Saturday, December 22, 2007

Shooting Themselves in the Foot

Among the many news stories that turn up on everyday was a little gem the other day about how a Nationals Queensland MP suggested that the possible merger of the conservative parties in Queensland should include those some might consider a little extreme, namely Family First and One Nation. The rational seems to be that those parties draw voters away from the Nationals and Liberals, so to avoid splitting the vote they should be included.

This seems stupid because the fringe parties get only a small share of the votes (although this is Queensland where One Nation actually did pretty well for itself), and preferences would then flow to the larger conservative party. Also, including these parties into a large combined conservative party would possibly scare away those close to the middle who while preferring the coalition to Labor, don't want to support those on the far right.

I can only hope that they do do this, and suffer as a consequence (I'm not exactly a fan of the conservative parties).

End Post
Writing time: 49 minutes (I got distracted)
Time since last post: two days
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Chris_the_Blogger said...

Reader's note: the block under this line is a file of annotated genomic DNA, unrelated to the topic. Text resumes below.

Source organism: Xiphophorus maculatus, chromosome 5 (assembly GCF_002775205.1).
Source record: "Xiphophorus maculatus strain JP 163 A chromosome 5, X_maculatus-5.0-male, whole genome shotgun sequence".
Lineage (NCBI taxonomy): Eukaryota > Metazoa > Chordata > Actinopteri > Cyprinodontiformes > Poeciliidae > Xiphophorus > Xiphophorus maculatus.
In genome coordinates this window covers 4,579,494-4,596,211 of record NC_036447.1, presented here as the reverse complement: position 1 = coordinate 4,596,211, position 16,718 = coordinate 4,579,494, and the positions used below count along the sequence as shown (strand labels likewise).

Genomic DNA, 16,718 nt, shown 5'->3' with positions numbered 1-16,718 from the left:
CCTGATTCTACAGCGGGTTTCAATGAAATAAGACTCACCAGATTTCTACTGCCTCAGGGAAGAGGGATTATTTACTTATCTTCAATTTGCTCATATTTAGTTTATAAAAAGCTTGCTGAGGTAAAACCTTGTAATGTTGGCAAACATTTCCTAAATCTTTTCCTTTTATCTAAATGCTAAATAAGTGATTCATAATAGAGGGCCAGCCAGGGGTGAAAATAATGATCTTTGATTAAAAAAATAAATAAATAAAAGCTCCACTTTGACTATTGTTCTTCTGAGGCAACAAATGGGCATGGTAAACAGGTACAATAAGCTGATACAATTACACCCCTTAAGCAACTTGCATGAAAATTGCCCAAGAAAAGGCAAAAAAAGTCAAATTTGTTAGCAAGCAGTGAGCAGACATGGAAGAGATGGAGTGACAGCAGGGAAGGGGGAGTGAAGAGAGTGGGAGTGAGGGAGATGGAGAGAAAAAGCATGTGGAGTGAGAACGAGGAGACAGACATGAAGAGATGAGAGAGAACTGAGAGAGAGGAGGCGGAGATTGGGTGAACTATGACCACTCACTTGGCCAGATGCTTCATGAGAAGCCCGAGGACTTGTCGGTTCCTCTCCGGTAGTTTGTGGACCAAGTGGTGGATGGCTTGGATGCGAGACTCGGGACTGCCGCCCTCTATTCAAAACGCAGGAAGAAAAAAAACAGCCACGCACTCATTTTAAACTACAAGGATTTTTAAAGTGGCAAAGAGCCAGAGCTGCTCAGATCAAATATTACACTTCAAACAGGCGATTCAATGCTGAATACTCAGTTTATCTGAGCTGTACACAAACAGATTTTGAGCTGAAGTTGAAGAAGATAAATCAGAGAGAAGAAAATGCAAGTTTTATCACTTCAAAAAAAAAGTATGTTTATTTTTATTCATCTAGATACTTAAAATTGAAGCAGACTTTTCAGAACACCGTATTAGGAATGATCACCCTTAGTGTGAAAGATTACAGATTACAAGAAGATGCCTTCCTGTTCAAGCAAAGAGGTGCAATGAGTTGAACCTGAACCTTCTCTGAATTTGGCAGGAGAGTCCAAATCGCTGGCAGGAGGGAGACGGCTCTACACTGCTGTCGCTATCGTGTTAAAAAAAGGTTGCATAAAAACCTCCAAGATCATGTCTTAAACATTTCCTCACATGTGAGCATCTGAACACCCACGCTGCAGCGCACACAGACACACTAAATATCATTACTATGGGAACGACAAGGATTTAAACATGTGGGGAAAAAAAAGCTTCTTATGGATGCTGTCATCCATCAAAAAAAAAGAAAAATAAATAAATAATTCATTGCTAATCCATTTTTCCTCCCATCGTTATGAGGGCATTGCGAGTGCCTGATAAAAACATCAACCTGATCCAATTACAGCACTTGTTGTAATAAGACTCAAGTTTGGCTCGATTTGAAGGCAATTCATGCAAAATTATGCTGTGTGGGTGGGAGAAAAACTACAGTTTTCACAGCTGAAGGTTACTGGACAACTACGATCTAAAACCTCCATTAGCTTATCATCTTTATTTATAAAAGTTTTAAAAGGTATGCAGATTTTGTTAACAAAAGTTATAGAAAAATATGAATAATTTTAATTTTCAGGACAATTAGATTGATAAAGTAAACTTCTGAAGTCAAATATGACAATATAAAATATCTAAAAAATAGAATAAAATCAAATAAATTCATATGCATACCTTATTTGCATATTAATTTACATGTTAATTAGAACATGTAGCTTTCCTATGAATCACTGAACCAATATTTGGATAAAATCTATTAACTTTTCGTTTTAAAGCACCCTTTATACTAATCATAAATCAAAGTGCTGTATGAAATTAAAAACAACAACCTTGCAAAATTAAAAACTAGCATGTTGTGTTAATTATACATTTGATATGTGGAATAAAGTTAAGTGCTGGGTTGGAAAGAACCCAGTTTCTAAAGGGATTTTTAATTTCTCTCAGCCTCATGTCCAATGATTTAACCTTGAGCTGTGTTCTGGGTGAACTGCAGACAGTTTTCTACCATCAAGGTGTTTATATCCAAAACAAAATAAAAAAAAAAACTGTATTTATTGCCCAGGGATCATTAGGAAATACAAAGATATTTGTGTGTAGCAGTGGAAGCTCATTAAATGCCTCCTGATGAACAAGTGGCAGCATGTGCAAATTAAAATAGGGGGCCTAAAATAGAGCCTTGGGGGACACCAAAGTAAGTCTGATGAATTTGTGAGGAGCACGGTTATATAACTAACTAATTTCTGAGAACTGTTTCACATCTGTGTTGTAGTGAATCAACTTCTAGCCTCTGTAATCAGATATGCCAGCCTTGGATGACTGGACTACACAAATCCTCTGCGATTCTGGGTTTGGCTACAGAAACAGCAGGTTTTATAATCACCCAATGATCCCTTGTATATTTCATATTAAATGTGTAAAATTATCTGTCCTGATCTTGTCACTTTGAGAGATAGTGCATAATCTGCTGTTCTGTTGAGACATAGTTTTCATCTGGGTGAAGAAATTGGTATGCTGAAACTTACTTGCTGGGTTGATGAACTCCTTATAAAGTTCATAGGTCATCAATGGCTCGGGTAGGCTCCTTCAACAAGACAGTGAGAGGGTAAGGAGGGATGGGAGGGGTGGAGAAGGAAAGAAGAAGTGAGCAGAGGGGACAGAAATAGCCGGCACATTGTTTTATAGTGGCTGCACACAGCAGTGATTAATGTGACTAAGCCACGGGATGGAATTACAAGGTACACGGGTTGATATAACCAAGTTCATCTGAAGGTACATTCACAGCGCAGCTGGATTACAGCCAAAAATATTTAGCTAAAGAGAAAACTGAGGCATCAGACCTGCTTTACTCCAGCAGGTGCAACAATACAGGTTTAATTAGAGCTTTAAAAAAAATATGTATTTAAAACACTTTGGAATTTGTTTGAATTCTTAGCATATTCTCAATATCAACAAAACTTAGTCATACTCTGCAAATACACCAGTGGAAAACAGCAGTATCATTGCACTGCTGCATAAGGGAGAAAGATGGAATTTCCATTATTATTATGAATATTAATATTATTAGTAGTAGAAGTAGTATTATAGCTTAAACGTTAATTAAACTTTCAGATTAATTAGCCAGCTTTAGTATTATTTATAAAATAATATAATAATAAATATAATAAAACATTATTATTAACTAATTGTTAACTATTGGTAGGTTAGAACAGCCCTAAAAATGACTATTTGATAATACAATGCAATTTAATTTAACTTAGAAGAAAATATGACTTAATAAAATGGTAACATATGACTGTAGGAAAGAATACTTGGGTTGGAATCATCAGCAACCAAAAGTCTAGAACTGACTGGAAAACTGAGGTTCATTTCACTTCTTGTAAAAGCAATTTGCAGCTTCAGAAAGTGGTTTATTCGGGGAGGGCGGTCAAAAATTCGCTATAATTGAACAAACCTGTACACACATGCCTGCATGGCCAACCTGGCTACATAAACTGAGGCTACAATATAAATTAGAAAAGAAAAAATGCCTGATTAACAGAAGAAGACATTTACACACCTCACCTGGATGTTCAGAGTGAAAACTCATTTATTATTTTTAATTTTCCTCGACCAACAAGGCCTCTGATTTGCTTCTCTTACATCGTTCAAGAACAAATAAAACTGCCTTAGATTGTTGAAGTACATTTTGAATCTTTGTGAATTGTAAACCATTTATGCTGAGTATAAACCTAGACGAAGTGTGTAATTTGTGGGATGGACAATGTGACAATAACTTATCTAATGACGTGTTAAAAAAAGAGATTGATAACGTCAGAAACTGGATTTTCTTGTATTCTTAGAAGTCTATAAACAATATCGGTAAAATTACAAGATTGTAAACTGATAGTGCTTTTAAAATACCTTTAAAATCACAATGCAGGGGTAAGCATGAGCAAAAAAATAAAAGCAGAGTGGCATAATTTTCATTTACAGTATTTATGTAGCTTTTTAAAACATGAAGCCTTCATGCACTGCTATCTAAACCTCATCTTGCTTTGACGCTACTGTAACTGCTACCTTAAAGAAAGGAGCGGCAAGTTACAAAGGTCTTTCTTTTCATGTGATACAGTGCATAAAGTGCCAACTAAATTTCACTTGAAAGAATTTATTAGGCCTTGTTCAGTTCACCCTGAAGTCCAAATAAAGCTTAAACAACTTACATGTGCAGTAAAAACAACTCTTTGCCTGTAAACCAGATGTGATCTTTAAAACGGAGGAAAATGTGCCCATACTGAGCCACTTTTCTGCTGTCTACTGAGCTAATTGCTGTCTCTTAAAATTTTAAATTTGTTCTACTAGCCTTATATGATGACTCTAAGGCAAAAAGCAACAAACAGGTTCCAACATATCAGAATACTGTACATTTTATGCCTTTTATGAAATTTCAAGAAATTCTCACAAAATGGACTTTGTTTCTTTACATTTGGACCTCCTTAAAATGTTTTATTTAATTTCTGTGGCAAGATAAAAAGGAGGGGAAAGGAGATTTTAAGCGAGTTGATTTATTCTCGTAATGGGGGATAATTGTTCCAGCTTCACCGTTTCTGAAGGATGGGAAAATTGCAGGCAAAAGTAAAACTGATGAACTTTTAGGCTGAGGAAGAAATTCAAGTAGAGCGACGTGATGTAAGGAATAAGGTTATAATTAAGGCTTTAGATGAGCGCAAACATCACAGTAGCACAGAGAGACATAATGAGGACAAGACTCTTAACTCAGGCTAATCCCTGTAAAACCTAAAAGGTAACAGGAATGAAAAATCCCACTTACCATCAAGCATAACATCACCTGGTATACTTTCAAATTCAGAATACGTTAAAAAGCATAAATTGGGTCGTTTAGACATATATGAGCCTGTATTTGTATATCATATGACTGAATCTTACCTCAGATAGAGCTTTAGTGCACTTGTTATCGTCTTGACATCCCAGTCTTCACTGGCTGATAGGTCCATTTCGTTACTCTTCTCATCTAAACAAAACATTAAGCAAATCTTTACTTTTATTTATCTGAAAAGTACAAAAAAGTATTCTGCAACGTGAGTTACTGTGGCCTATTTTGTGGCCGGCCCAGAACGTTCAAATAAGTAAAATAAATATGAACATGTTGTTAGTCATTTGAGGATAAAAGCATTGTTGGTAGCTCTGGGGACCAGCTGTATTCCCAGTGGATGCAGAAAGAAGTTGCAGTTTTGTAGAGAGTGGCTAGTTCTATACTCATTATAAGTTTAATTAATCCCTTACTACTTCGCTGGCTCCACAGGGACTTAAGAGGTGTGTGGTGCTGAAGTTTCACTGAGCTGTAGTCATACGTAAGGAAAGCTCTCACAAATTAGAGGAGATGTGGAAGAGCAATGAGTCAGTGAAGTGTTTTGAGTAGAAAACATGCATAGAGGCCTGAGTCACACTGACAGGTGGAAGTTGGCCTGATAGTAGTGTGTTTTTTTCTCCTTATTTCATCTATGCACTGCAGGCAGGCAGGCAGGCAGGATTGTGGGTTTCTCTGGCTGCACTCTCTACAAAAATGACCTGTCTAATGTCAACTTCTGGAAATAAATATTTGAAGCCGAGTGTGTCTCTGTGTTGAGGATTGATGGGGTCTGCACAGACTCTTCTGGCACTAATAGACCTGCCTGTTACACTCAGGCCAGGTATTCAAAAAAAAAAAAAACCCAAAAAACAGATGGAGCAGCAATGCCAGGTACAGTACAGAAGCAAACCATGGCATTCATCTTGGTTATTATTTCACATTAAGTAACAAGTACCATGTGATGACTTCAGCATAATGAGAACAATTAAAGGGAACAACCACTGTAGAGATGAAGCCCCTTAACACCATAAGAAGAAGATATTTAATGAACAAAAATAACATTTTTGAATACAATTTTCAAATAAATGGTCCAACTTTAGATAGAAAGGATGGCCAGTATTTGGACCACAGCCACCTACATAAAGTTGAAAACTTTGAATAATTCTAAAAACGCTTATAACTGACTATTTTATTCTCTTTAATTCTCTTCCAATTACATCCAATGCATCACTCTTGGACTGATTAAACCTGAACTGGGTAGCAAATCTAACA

Eh, it wouldn't be very good for democracy. Though this is Queensland, not exactly one of democracy's strongholds.

David Barry said...

Queensland's optional preferential voting, combined with those strong Beattie "Just vote 1" campaign means that when two candidates from the same half of the political spectrum run against each, the preferences don't flow as they would in a federal election.

During election coverage when there's optional preferential voting, you often here Antony Green make comments like, "You don't make up that sort of deficit with optional preferences."

Given the poor state of conservatives in Queensland, it's not too surprising that someone would would a single united conservative party.

Having said that, One Nation only ran four candidates at the last state election. Of these, they won one seat, two were irrelevant (one in safe National, one in safe Labor), and one could presumably have been significant had there been a 5% bigger swing to the conservatives.

So the benefit from merging with One Nation would be very small. The costs are reasonably obvious.

Merging with Family First makes a good deal more sense, and comes with a much smaller ideological cost - I don't think that they're as extreme as you make them out to be.

David Barry said...

When I say that merging with FF makes sense, I mean that it makes sense for the Coalition. I'm not sure if FF would want to merge.